Bergman is known for his “You can do it” messages, his unrelenting confidence in his students’ abilities, and telling students that hard work and the right attitude leads to success. “They need to believe that they can learn and that they can achieve,” he said. “Research has shown that people who succeed both work hard and believe they can learn what is needed to achieve.”
In addition to teaching, Bergman has co-authored peer-reviewed publications and co-presented research and reports at national, regional and state conferences with his students.
“These presentations, publications and reports give our students valuable experience in presenting their research and work, learning how to take responsibility, and seeing a project to completion,” he said. “It allows them to experience success, and provides them with opportunities to build their professional networks.”
Zwetsloot has been an assistant professor and director of the Biochemistry Laboratory in the Department of Health and Exercise Science since 2009. He has a M.A. in physical education with an emphasis in exercise physiology from California State University, Chico and a Ph.D. in bioenergetics from East Carolina University.
He decided he wanted to become a college professor when he was an undergraduate at CSU, Chico. “Some of my former professors instilled in me a passion for the subject matter, because they themselves were passionate. I feel that this passion for knowledge was, and continues to be, instrumental in my learning,” he wrote in his philosophy of teaching. “To help me remember why I teach, I often refer to a quote that was provided to me in a new faculty teaching workshop when I first arrived at Appalachian.”
The quote attributed to a former university administrator says, “The mediocre teacher tells. The good teacher explains. The superior teacher demonstrates. The great teacher inspires.”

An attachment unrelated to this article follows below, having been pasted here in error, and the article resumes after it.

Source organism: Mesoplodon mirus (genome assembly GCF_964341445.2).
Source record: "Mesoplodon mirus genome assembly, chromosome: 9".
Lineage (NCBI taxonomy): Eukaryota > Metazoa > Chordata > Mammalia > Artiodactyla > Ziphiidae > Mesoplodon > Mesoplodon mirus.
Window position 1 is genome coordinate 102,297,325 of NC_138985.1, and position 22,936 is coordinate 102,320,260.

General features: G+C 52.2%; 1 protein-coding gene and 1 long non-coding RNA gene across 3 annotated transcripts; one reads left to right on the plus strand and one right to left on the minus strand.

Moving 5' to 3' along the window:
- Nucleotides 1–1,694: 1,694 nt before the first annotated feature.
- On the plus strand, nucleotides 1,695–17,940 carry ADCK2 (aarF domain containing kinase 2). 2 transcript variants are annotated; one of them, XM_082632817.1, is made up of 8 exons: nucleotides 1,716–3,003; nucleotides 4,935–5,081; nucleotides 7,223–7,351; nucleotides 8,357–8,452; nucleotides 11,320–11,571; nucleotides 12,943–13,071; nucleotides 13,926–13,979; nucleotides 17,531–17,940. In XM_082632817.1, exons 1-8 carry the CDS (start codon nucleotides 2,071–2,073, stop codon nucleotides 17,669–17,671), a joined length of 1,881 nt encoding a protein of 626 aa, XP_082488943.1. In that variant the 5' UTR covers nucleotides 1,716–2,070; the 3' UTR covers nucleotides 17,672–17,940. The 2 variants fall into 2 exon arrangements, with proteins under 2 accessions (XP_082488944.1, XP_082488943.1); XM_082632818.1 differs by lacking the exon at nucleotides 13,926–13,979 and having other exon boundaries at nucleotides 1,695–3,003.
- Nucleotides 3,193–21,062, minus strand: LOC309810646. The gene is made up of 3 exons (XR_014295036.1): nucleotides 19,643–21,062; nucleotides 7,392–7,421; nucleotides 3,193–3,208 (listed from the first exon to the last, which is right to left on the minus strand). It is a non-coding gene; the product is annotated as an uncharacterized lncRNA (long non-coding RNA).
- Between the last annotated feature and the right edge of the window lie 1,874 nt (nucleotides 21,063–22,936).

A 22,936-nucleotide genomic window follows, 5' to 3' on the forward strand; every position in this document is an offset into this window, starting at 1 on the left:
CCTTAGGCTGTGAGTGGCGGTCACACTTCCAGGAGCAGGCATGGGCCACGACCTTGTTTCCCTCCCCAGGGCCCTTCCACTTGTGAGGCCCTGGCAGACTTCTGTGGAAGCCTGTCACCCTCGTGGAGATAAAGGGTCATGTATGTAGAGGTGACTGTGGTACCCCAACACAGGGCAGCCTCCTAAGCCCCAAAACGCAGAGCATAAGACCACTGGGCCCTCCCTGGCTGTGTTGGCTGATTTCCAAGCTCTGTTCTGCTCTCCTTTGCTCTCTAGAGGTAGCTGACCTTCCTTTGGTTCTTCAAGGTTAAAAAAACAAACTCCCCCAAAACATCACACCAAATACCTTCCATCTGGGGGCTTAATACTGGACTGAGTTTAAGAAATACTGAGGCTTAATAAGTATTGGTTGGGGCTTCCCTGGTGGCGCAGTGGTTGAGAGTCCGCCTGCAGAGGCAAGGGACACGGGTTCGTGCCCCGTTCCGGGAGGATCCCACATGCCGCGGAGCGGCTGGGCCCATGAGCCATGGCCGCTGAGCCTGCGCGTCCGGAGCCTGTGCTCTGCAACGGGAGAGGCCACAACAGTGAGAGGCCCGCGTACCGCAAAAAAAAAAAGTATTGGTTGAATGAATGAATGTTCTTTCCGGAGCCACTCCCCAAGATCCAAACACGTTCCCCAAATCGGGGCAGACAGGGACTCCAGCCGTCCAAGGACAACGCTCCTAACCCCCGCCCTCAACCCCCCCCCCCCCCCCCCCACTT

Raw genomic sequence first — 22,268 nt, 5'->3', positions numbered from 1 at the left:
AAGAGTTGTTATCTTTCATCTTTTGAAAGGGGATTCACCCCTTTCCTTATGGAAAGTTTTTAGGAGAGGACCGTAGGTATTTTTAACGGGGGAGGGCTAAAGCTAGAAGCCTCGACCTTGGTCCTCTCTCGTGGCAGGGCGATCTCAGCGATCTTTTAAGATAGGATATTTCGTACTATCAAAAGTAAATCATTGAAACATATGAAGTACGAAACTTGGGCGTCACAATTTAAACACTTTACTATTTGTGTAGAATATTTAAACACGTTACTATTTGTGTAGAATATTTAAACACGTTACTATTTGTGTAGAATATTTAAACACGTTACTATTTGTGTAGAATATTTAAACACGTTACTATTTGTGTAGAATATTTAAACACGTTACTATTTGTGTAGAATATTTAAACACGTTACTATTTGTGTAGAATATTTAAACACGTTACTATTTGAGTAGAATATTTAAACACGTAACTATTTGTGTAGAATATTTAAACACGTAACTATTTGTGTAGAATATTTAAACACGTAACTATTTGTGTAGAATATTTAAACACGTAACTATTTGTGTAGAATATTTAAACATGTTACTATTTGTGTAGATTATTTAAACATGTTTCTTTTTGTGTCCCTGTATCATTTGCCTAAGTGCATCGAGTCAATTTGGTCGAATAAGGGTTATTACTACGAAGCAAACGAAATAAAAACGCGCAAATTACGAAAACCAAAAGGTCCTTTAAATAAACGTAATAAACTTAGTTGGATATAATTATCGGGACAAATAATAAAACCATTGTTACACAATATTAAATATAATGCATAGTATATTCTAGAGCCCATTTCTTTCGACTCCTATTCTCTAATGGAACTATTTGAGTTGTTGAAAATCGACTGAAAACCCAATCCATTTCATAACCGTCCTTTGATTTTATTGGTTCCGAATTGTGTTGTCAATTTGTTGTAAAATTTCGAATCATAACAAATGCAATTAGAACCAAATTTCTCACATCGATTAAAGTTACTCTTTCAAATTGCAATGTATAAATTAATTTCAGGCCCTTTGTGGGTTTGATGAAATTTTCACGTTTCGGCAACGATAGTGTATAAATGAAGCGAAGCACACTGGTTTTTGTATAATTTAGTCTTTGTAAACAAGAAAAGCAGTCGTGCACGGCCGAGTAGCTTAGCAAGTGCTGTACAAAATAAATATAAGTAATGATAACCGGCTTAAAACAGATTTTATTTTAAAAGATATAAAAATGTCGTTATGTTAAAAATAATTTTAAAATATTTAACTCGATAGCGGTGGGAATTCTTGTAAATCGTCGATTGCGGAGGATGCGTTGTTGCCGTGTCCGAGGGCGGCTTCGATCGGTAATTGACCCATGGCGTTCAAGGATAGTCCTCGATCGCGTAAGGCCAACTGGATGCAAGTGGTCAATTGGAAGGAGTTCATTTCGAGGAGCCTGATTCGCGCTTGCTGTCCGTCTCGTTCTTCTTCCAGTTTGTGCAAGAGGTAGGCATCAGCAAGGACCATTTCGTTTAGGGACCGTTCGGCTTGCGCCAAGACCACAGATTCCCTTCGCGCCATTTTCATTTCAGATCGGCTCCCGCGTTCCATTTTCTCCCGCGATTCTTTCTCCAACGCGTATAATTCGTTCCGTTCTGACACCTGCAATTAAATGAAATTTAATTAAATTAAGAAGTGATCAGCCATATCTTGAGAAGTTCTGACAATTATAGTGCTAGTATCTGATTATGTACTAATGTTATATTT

Zwetsloot said, “This quote resonates with what I believe in for my teaching philosophy.” Because he remains fascinated with the study of human movement and physiology, he uses that passion to inspire his students.
“My teaching philosophy continually evolves, but my hope to inspire students remains the same. I am passionate about teaching and about providing the best educational experience possible for the students,” he said. Zwetsloot’s teaching includes mentoring, developing personal connections and maintaining a strong commitment to students.
“Even with over 10 years of teaching experience, I still recognize that there is always room for improvement in my teaching skills/abilities/approaches,” he said. “As student learners and technologies constantly evolve, it is essential to remain flexible and open-minded to new methods of teaching to engage, involve and inspire our students.”
Stokes is a professor of music/trumpet in the Hayes School of Music. He earned a Master of Music degree and a Doctor of Musical Arts degree from Ohio State University. He joined the faculty at Appalachian in 2008.
Stokes said his years as a teacher and a performer contribute to his approach to teaching. “Critical thinking and life-long learning skills are a natural part of an education in music performance and study,” he wrote in his philosophy of teaching. “From the beginning of a musician’s interest in music to the advanced study of their instrument, learning how to listen is paramount.”
Stokes helps students master this skill by learning how to identify and differentiat good sounds from bad. That involves assessment of a students own musical knowledge, skills and expressiveness and advances to distinguishing appropriate performance practices, including style, intonation, ornamentation and ensemble skills.
“The student’s process of learning how to listen is a constant evolution, which I am most fortunate to witness throughout their education,” he wrote.
Stokes also helps his students develop a life-long learning skill that involves learning how to practice beginning in their first year at Appalachian. “This critical moment in the student’s education can make or break a lifetime of advancement in skills, techniques and musicianship.”